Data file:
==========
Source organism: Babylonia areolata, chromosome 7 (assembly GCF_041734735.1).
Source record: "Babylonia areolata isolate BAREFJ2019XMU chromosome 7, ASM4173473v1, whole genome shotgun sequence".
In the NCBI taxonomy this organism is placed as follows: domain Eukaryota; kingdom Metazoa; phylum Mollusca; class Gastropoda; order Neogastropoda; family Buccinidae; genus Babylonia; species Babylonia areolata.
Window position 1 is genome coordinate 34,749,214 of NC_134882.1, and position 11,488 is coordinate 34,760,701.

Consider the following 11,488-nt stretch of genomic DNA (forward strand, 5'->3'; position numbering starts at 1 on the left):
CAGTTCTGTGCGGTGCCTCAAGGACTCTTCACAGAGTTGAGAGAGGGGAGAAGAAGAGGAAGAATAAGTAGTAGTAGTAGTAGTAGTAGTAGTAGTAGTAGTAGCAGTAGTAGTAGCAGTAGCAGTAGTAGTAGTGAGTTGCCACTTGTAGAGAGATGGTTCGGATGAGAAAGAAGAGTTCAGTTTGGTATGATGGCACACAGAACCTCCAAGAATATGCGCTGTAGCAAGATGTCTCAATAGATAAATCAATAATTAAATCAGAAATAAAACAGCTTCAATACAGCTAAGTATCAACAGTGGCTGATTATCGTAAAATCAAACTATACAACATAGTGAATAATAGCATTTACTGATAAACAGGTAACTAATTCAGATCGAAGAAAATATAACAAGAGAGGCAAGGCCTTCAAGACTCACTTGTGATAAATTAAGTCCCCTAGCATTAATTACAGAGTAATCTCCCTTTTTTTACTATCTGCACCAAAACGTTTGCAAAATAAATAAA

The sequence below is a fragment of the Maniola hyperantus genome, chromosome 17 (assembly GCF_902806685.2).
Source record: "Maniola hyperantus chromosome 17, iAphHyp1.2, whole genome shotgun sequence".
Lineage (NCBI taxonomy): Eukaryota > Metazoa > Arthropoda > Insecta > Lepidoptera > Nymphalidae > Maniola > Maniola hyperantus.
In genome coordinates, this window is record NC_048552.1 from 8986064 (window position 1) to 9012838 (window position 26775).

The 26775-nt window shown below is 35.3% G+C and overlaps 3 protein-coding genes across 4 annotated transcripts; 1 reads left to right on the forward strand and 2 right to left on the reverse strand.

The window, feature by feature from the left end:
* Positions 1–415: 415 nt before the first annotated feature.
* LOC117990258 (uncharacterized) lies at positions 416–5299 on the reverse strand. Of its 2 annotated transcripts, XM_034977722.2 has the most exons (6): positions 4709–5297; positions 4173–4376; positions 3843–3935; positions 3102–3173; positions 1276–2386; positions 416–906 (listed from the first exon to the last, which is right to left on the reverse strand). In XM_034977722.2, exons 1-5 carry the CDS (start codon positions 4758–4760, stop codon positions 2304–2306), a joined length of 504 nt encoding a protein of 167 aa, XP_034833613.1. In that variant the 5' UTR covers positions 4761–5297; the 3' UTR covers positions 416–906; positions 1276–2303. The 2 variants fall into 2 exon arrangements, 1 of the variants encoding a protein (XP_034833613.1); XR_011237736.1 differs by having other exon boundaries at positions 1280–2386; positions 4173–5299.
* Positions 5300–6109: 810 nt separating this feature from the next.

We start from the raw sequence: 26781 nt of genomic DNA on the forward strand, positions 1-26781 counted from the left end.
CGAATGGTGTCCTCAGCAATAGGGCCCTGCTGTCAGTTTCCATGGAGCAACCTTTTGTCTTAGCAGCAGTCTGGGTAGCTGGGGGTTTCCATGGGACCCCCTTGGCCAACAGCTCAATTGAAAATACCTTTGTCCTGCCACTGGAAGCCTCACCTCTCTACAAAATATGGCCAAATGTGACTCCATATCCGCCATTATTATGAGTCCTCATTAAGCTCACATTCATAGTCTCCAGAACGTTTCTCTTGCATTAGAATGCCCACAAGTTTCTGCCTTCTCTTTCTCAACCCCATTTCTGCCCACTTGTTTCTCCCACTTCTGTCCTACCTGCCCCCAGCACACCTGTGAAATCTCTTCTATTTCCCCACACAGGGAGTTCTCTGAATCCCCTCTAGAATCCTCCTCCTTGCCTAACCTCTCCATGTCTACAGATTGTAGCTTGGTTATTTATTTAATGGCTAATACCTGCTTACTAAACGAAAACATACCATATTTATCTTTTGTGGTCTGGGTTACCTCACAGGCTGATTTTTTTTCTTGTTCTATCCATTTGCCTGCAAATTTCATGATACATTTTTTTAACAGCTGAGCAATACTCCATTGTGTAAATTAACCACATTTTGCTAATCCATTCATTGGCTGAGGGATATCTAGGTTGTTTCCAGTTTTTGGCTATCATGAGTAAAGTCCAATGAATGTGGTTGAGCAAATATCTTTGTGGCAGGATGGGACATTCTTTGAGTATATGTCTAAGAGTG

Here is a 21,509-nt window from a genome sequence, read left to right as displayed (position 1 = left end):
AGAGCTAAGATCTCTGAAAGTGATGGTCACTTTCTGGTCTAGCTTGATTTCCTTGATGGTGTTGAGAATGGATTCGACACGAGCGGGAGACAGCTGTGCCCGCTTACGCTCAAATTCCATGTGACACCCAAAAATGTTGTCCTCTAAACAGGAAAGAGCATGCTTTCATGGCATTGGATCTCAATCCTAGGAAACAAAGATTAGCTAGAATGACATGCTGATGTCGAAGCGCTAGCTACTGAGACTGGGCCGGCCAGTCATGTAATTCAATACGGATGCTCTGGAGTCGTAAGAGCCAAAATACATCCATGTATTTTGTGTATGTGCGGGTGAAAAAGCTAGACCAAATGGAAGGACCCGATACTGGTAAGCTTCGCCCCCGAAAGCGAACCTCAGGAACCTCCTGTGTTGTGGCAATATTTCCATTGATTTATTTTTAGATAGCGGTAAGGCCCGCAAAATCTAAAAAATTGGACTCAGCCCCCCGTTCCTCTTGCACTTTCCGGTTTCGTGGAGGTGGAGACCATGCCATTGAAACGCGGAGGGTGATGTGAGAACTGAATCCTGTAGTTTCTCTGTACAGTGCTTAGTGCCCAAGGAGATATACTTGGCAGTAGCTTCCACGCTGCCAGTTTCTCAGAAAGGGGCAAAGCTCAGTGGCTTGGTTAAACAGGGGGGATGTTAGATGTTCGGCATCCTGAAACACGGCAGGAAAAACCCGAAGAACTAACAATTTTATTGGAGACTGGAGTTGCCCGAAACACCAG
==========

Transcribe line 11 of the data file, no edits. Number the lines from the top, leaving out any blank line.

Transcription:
The 26775-nt window shown below is 35.3% G+C and overlaps 3 protein-coding genes across 4 annotated transcripts; 1 reads left to right on the forward strand and 2 right to left on the reverse strand.